Clumping of nuclear chromatin—apoptosis
Intracytoplasmic contents of necrotic cells may leak out
Troponin from muscle cells (cardiac specific forms)
Aspartate and Alanine transaminases from the liver
Morphological features:
Inc. eosinophilia (acidic)
Myeline figues—derived from cell membranes
Loss of nuclei
Karyolysis: Lysing of nucleus
Pyknosis: condensation of nucleus
Karyorrhexis: fragmentation of nucleus
Coagulative necrosis:
Loss of blood flow= loss of lysosomal enzyme function—cannot degrade area leading to gelatinous state.
Hemmorhagic necrosis:
A secondary artery will fill in necrotic area
Dry gangrene:
Requires amputation
Liquefactive necrosis:
Implies that it occurs in the CNS (form of coagulative)
When neutrophils build up, release “pus”
Casseous necrosis:
Associated with TB; cheese-like white, crumbly
May cause systemic infection
Fat necrosis:
Necrosis of pancreatic cells, which contain large amounts of hydrolytic enzymes.. digest Triglycerides to form FA.
FA will combine with Ca2+ to form soaps (saponification)
Fibrinoid necrosis:
Extreme hypertension or immune complex – leakage of fibrin and plasma proteins into vessel wall
Calcium is usually in the sarcoplasmic reticulum or outside a cell. Calcium will begin to rush into
Cytoplasm activating second messenger cascade.
ROS and Fe+ may cause Fentin RXN making Hydroxyl radicals attacking membranes creating lipidPeroxide (damaged membrane)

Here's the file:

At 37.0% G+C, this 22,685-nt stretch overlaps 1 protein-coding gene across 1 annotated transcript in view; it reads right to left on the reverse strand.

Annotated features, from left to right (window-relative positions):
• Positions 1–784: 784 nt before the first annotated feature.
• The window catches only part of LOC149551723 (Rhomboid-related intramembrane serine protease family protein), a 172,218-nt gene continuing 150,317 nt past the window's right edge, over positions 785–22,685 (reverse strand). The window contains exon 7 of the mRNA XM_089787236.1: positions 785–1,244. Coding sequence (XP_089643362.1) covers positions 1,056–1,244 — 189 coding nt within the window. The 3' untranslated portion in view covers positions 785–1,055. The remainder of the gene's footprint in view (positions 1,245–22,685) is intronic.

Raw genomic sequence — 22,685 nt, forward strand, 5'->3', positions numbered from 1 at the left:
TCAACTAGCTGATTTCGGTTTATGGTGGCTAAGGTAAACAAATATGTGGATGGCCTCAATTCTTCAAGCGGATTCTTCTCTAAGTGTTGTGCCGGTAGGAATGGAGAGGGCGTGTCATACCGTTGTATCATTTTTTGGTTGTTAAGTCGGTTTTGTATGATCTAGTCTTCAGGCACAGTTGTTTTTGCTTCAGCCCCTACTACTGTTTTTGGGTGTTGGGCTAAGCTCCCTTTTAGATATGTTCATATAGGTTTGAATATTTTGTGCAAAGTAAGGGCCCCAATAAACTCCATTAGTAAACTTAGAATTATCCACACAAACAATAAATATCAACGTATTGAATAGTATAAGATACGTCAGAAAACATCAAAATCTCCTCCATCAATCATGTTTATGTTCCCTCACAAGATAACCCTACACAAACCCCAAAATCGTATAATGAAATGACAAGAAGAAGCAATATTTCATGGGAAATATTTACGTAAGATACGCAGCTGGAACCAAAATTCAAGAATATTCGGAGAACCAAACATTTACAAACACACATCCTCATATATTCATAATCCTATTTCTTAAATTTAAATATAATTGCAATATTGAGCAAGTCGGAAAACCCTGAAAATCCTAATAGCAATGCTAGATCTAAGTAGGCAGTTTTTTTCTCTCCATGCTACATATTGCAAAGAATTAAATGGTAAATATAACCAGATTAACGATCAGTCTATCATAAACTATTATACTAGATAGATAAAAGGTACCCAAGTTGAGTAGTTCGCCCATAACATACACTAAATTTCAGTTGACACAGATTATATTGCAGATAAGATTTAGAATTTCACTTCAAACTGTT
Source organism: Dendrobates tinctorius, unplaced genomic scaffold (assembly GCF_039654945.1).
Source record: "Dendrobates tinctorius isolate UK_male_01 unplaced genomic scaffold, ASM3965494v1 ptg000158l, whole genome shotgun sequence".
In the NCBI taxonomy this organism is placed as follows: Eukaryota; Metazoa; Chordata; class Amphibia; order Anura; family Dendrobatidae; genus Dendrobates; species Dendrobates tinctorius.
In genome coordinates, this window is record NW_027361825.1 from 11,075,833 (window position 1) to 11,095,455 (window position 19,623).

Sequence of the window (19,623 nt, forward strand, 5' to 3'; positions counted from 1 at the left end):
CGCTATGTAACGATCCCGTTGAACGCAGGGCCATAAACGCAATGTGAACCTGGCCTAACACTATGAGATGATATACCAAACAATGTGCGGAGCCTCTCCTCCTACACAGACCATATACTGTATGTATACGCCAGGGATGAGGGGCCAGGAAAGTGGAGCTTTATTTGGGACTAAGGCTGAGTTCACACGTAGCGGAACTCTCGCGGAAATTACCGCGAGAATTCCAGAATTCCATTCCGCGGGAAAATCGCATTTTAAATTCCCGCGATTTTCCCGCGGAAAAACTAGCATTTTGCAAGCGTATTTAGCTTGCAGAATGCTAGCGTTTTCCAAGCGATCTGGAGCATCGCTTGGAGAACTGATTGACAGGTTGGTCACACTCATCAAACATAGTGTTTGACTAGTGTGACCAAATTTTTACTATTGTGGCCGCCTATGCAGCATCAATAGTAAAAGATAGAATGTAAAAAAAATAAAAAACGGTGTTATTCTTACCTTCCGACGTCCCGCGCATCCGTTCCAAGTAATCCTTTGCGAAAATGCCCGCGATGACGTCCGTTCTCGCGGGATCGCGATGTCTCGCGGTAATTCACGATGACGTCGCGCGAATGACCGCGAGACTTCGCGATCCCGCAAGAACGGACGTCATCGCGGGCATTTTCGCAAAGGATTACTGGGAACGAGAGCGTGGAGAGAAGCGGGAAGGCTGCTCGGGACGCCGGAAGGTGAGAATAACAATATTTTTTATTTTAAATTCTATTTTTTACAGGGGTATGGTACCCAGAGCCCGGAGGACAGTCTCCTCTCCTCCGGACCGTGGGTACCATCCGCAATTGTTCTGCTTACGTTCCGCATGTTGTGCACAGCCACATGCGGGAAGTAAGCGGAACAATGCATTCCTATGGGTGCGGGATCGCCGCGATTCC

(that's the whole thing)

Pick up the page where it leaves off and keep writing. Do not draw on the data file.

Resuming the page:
Decrease of ATP will decrease function of Na+ pumps, increase anaerobic glycolysis and detach Ribosomes
Damage to mitochondrial permeability transition pore
-leads to the loss of mitochondrial membrane potential and pH changes causing H+ to leak out of the membrane into INNER
membrane (ETC)
-failure of oxidative phosphorylation with decrease ATP
There is also leakage of cytochrome c and other pro-apoptotic proteins into cytoplasm
Sites of membrane damage:
-plasma membrane
-injury to lysosomal membranes
Reperfusion injury:
Metabolites enter the area
Cells in the area become accustomed to hypoxia; when O2 rushes into the area, the O2 is used to turn into ROS.. in turn, the ROS will
attack everything else
Chemical (toxic) injury:
Some chemicals may become toxic through cellular processes involving P450.
Metabolism creates free radicals
-triglycerides accumulate in the liver causing fatty liver disease; if
concentration of toxin is very high—necrosis
Activated by a cascade of enzymes that lead to degredation of DNA, nuclear
and cytoplasmic proteins
Fragmentation of cells turn into apoptotic bodies which are phagocytosed.
Apoptosis of T-lymphocytes that are self-reactive as to not cause rheumatoid